Feeding tube: A person in the advanced stages of HD will often meet all indications for a feeding tube (e.g. significant weight loss, inadequate hydration, repeated aspiration, severe swallowing incompetence). In the end stage of the disease, however, the person often does not want to eat and drink anymore. This loss of appetite and decrease in thirst is a natural part of the body starting to shut down. The body is unable to use the nutrition, so the decreased intake is not ‘starving to death’. Providing nutrition at this stage could actually cause discomfort, and tube feeding might not be appropriate. Instead it can lead to pain, agitation, need for physical restraint and pressure ulcers. Feeding at this stage can prolong suffering instead of increasing quality of life.

If the person with HD and his/her family previously opted for a feeding tube, the need might arise to discuss the discontinuation of tube feeding when reaching the end of life. In some situations, it may be helpful to seek counsel from the ethics board. The overarching goal should always be to maintain the highest possible quality of life for the person suffering from HD.

“Huntington’s disguise”(locked-in state of being): A person in the end stages of HD will most often not be able to respond to questions and approaches in a way (either verbally or through gestures) that would be comprehensible. In addition, the person may also lose control of facial expressions and thus will not be able to convey messages about feelings and sensations (e.g. frowning might be missing in a person who is experiencing discomfort). Always assume that the person has comprehension of his/her whereabouts and of the situation, and hears and sees you. It is the ability to communicate that decreases, not the need. Focus on the person while performing caregiving tasks, and keep the person informed about what is happening.

Skin breakdown: Increased attention to skin care, frequent repositioning and specialized seating and bedding as suggested by the occupational therapist will be required as reduced mobility, increased rigidity or chorea, malnutrition, dehydration and weight loss increase the risk of skin breakdown. Keep in mind that although some people with HD appear to be moving all the time, the person might not be able to change his/her position voluntarily.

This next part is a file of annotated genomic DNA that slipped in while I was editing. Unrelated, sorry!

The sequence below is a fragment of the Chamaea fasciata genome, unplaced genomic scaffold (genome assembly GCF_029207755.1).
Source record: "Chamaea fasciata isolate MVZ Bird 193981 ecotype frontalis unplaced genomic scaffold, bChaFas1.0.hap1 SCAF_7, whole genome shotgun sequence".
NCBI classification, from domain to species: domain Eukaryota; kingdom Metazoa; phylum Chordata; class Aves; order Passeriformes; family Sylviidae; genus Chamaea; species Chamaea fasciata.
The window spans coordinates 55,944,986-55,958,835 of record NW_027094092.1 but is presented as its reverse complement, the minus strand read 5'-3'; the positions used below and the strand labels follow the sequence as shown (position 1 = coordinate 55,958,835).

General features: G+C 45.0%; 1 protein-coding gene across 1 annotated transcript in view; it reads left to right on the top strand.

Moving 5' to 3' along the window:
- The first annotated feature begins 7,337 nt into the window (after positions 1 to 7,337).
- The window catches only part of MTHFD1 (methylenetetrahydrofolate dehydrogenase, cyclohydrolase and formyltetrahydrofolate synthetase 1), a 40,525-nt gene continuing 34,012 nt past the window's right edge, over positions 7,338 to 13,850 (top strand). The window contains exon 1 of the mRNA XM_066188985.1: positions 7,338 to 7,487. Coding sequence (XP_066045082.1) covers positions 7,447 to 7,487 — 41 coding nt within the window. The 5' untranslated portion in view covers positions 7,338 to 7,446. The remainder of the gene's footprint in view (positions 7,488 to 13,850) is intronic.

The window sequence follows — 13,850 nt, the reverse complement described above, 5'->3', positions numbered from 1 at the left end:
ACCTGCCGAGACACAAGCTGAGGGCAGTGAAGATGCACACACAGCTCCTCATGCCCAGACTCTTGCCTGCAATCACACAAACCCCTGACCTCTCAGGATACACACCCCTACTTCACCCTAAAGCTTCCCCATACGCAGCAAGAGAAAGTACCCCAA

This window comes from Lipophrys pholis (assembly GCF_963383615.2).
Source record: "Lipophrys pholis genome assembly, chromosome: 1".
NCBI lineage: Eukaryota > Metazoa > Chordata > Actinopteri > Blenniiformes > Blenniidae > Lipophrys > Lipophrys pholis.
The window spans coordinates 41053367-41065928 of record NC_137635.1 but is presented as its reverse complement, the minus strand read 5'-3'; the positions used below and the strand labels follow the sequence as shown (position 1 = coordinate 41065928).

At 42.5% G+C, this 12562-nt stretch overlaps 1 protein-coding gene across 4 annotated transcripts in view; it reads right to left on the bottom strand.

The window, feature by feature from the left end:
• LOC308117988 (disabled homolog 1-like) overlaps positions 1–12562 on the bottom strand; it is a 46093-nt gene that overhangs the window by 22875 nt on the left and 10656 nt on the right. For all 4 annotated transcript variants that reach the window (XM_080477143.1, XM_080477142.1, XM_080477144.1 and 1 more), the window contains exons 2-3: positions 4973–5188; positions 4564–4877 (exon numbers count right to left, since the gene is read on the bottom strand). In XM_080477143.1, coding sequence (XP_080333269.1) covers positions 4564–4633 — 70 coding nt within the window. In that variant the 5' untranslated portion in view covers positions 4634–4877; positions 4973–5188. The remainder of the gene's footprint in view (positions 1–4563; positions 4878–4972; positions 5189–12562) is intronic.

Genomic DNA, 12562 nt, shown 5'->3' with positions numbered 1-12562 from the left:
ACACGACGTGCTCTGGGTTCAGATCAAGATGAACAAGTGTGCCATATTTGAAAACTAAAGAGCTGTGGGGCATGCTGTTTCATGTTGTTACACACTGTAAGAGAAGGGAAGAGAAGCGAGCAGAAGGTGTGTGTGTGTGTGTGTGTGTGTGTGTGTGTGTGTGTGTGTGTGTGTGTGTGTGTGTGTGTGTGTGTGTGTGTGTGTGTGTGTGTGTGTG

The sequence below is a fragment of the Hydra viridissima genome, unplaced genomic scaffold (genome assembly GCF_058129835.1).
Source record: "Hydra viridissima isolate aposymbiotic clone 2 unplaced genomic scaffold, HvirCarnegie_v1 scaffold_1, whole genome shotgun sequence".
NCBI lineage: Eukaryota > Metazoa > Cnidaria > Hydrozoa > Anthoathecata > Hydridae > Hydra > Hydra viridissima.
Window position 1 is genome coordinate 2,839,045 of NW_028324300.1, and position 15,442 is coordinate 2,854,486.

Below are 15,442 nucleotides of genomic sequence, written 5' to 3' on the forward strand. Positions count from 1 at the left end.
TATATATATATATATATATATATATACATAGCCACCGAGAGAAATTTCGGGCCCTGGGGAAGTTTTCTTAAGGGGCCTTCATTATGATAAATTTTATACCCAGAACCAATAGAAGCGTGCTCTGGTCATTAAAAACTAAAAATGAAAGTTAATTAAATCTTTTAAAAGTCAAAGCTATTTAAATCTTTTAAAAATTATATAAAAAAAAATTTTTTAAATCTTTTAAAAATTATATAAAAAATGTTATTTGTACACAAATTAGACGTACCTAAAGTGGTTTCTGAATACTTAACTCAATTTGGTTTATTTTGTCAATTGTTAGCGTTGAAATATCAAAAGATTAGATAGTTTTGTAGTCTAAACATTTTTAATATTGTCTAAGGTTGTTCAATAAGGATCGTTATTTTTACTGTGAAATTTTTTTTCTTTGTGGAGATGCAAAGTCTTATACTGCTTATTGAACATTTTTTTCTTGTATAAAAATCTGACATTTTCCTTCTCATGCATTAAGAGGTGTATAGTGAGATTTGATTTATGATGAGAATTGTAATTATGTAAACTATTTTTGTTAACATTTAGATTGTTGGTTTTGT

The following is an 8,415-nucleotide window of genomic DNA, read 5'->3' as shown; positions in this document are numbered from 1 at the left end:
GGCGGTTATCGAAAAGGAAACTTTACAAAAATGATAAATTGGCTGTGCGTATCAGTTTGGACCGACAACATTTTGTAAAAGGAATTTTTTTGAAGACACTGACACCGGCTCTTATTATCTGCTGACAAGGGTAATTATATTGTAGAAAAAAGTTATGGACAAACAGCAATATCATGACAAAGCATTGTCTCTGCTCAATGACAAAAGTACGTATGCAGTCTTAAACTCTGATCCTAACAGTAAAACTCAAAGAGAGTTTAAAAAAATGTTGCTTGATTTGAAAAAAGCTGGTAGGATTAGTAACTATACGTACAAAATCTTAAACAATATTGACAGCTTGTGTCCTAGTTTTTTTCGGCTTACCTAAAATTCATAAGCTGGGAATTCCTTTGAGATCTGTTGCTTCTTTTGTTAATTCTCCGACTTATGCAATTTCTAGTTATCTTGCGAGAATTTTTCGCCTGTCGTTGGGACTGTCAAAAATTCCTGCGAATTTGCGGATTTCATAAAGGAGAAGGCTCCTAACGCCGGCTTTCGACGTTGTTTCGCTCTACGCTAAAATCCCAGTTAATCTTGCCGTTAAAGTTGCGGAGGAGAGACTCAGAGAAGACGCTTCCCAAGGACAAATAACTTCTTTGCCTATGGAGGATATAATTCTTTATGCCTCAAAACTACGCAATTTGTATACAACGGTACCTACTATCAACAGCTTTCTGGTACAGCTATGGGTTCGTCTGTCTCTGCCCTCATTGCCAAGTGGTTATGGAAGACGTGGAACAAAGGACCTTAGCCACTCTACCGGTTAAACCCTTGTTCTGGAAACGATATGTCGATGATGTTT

Pain: If you suspect the person with HD might be experiencing pain, consider providing prophylactic pain medication. Some pain scales offer a checklist of non-verbal pain indicators. When properly dosed, opioids can provide powerful relief for both pain and respiratory distress. Opioids can be safely given at the end-of life without hastening death.

Infections and use of antibiotics: In the end stage of the disease, infections are very common (e.g. pneumonia, urinary tract, skin). While antibiotics may modestly prolong life, seeking treatment may not improve quality of life and may cause suffering. Possible benefits and detrimental effects of antibiotics should be discussed so that informed treatment decisions can be made.

Know the person: Be aware of the preferences and dislikes of the person with HD and provide a sense of control and safety by establishing routines and schedules according to the individual needs of the person.

Spiritual needs: Despite limitations in processing and communicating information, the person with HD can recognize and appreciate familiar rituals, songs, pictures and prayers. It is important to ensure that the individual’s preferences and spiritual needs are known and honoured.

Focus on quality of life at the end stage of the disease. Aggressive treatment approaches can lead to a prolonged dying process which may not provide the best quality of life.

Ideal care scenario: The person feels at home, is surrounded by personal possessions and individual preferences are known and honoured. Personalized arrangements have been made for sleeping, seating, hygiene, feeding and daily activities, and needs are reassessed on an ongoing basis. Regular routines are established that create a sense of safety and control, and a consistent team of health professionals cares for the person with HD. Staff receives ongoing education, supervision and support. Family members feel understood and supported.

For a printable version of this information, click here.


This fact sheet has been developed with information from a variety of resources including the following:

Hiebert, T (2015): Dying with Dementia, PowerPoint Presentation, Webinar: Dementia and End of Life Care, Alzheimer Society Manitoba.
To access, click here.

Promoting Excellence in End-of-Life Care. Subcommittee Report (Appendix A). Huntington’s Disease Recommendations to the Field: Lifting the Veil of Huntington’s Disease. A National Program of the Robert Wood Johnson Foundation. Retrieved from the Internet June 15, 2009: here.

Moskowitz, C., Marder K. (2001): Palliative care for people with late-stage Huntington’s Disease. Neurologic Clinics, 19, 4.